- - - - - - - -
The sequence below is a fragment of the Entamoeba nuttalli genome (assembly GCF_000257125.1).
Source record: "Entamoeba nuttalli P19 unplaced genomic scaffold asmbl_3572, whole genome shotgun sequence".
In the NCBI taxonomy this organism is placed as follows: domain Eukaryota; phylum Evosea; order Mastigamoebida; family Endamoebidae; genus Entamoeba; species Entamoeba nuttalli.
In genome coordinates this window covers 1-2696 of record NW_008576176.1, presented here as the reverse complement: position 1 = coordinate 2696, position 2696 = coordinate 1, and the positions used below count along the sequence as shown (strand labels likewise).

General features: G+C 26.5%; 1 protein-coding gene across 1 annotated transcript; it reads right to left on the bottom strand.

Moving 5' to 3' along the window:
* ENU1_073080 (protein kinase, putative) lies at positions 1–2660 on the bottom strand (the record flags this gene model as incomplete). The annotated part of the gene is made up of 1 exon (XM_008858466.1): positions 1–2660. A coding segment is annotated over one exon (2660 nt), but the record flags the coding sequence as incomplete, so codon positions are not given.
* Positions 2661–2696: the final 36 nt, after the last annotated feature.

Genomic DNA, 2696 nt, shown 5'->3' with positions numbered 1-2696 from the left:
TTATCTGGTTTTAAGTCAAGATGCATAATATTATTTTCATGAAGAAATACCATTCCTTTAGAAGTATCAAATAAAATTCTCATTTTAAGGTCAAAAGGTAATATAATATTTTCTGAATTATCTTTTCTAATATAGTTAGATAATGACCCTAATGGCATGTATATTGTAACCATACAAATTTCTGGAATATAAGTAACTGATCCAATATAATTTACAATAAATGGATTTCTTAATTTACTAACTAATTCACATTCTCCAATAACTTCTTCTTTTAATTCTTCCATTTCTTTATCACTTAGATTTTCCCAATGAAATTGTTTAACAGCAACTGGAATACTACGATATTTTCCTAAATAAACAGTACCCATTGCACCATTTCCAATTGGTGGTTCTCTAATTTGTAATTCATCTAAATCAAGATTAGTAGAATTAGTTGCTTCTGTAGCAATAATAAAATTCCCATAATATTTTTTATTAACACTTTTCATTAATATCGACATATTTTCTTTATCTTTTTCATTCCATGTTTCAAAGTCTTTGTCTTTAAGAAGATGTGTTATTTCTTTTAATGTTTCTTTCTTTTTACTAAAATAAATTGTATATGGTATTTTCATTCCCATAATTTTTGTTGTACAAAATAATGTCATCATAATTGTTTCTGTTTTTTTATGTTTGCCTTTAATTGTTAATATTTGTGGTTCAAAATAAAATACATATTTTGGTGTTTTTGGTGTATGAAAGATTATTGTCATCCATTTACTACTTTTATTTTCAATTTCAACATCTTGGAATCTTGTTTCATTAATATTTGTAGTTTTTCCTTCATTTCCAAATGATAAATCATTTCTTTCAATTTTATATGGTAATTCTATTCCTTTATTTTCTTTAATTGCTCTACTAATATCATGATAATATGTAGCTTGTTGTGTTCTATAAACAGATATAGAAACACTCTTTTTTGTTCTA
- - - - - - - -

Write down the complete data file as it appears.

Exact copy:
The sequence below is a fragment of the Entamoeba nuttalli genome (assembly GCF_000257125.1).
Source record: "Entamoeba nuttalli P19 unplaced genomic scaffold asmbl_3572, whole genome shotgun sequence".
In the NCBI taxonomy this organism is placed as follows: domain Eukaryota; phylum Evosea; order Mastigamoebida; family Endamoebidae; genus Entamoeba; species Entamoeba nuttalli.
In genome coordinates this window covers 1-2696 of record NW_008576176.1, presented here as the reverse complement: position 1 = coordinate 2696, position 2696 = coordinate 1, and the positions used below count along the sequence as shown (strand labels likewise).

General features: G+C 26.5%; 1 protein-coding gene across 1 annotated transcript; it reads right to left on the bottom strand.

Moving 5' to 3' along the window:
* ENU1_073080 (protein kinase, putative) lies at positions 1–2660 on the bottom strand (the record flags this gene model as incomplete). The annotated part of the gene is made up of 1 exon (XM_008858466.1): positions 1–2660. A coding segment is annotated over one exon (2660 nt), but the record flags the coding sequence as incomplete, so codon positions are not given.
* Positions 2661–2696: the final 36 nt, after the last annotated feature.

Genomic DNA, 2696 nt, shown 5'->3' with positions numbered 1-2696 from the left:
TTATCTGGTTTTAAGTCAAGATGCATAATATTATTTTCATGAAGAAATACCATTCCTTTAGAAGTATCAAATAAAATTCTCATTTTAAGGTCAAAAGGTAATATAATATTTTCTGAATTATCTTTTCTAATATAGTTAGATAATGACCCTAATGGCATGTATATTGTAACCATACAAATTTCTGGAATATAAGTAACTGATCCAATATAATTTACAATAAATGGATTTCTTAATTTACTAACTAATTCACATTCTCCAATAACTTCTTCTTTTAATTCTTCCATTTCTTTATCACTTAGATTTTCCCAATGAAATTGTTTAACAGCAACTGGAATACTACGATATTTTCCTAAATAAACAGTACCCATTGCACCATTTCCAATTGGTGGTTCTCTAATTTGTAATTCATCTAAATCAAGATTAGTAGAATTAGTTGCTTCTGTAGCAATAATAAAATTCCCATAATATTTTTTATTAACACTTTTCATTAATATCGACATATTTTCTTTATCTTTTTCATTCCATGTTTCAAAGTCTTTGTCTTTAAGAAGATGTGTTATTTCTTTTAATGTTTCTTTCTTTTTACTAAAATAAATTGTATATGGTATTTTCATTCCCATAATTTTTGTTGTACAAAATAATGTCATCATAATTGTTTCTGTTTTTTTATGTTTGCCTTTAATTGTTAATATTTGTGGTTCAAAATAAAATACATATTTTGGTGTTTTTGGTGTATGAAAGATTATTGTCATCCATTTACTACTTTTATTTTCAATTTCAACATCTTGGAATCTTGTTTCATTAATATTTGTAGTTTTTCCTTCATTTCCAAATGATAAATCATTTCTTTCAATTTTATATGGTAATTCTATTCCTTTATTTTCTTTAATTGCTCTACTAATATCATGATAATATGTAGCTTGTTGTGTTCTATAAACAGATATAGAAACACTCTTTTTTGTTCTA